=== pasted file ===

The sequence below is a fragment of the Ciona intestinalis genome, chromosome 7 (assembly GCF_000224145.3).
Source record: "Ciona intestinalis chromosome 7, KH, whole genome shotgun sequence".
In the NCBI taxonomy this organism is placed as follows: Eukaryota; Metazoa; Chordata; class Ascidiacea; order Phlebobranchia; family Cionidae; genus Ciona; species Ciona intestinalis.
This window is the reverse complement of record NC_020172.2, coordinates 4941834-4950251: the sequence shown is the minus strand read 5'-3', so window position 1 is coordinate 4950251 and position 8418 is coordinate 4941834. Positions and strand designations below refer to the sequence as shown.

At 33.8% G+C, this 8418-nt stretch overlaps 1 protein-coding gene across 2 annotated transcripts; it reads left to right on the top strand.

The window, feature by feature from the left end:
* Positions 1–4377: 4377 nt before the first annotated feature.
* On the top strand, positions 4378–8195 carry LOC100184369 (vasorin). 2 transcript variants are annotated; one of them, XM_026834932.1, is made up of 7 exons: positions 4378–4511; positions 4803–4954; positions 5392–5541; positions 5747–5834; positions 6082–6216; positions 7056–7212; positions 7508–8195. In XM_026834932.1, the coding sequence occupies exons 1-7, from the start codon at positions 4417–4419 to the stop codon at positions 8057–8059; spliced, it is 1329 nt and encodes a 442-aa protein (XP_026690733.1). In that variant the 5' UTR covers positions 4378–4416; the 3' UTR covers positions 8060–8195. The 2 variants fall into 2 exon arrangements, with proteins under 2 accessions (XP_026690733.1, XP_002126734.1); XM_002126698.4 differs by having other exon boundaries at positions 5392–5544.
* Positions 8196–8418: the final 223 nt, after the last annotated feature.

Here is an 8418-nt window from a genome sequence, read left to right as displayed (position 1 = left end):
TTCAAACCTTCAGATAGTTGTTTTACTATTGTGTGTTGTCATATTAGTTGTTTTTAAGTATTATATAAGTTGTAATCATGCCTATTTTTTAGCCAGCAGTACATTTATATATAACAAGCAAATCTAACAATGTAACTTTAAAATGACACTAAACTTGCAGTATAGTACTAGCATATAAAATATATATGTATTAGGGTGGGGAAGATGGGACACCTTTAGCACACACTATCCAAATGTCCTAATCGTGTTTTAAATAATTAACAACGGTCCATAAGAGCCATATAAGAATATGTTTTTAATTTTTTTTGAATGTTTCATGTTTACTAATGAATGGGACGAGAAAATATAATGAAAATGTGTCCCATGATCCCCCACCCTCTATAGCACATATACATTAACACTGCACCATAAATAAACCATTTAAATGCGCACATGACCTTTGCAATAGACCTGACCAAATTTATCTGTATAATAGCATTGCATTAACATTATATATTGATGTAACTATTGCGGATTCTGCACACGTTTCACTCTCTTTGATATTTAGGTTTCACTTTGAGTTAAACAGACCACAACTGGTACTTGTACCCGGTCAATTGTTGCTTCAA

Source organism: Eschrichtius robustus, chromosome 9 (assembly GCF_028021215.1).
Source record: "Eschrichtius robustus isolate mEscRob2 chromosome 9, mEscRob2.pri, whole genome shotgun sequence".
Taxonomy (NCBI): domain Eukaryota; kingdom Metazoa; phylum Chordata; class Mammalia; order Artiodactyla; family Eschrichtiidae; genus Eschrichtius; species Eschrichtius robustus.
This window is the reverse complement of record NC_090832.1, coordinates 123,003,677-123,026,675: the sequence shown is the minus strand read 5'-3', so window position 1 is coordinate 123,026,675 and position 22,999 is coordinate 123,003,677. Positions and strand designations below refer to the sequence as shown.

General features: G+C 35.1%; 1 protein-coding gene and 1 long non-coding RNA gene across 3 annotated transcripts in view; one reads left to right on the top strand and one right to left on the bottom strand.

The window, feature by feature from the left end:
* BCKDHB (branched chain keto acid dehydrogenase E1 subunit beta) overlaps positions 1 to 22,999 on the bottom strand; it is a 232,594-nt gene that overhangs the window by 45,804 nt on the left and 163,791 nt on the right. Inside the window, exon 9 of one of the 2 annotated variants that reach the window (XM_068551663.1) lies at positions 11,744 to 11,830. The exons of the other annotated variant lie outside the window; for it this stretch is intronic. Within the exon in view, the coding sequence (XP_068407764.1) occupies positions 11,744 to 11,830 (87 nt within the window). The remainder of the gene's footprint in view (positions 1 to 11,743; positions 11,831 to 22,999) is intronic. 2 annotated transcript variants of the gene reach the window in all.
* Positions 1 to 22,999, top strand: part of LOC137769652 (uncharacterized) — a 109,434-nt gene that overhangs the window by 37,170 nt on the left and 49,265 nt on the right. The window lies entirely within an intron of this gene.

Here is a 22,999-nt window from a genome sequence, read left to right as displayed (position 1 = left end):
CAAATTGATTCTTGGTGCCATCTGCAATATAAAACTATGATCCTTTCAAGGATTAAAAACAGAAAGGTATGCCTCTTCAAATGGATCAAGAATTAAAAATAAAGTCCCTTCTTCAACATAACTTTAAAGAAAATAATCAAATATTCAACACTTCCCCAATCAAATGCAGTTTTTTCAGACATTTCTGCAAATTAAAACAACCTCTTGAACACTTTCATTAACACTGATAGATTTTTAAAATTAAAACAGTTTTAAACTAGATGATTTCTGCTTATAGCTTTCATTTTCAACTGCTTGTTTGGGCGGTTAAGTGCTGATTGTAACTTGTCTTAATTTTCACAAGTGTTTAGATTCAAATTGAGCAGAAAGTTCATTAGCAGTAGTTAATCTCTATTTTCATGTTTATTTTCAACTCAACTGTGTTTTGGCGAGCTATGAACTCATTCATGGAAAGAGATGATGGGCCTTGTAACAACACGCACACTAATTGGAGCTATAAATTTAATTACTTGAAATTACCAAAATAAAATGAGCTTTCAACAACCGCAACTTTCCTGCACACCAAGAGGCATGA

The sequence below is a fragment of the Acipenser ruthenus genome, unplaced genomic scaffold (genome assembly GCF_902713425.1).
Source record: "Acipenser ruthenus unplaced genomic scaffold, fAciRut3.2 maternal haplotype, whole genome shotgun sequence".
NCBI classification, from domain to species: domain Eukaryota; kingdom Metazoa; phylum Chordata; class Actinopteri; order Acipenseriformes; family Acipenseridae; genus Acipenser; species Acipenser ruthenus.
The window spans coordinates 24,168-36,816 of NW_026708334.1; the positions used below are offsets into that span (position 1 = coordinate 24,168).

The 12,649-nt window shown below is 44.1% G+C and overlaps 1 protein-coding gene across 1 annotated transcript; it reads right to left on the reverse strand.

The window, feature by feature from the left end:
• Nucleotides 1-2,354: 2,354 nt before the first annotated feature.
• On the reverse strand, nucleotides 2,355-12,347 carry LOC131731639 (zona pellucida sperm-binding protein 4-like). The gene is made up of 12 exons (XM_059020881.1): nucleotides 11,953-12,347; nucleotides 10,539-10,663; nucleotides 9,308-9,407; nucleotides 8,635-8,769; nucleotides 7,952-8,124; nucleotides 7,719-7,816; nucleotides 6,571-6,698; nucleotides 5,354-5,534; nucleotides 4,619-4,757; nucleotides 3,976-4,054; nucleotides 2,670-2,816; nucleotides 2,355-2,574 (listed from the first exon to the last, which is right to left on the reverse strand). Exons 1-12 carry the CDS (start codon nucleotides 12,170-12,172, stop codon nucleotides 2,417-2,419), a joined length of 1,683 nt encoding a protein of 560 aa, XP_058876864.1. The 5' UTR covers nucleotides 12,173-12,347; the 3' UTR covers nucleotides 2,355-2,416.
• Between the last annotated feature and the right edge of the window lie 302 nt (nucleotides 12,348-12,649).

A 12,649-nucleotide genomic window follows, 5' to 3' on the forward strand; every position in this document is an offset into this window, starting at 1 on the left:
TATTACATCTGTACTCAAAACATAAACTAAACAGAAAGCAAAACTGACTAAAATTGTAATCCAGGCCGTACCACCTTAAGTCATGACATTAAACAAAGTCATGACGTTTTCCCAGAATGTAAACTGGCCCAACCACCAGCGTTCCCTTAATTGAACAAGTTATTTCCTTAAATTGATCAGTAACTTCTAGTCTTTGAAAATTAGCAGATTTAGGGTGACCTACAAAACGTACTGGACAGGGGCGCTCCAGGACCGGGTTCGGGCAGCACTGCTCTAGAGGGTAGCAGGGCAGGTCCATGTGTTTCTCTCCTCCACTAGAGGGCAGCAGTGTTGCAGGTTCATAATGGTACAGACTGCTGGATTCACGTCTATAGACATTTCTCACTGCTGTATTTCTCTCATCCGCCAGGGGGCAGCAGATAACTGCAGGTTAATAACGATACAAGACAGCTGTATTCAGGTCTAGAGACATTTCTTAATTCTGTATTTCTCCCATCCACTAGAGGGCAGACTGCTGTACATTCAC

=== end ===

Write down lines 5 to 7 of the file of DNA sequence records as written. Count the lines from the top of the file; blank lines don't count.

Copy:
At 33.8% G+C, this 8418-nt stretch overlaps 1 protein-coding gene across 2 annotated transcripts; it reads left to right on the top strand.

The window, feature by feature from the left end:
* Positions 1–4377: 4377 nt before the first annotated feature.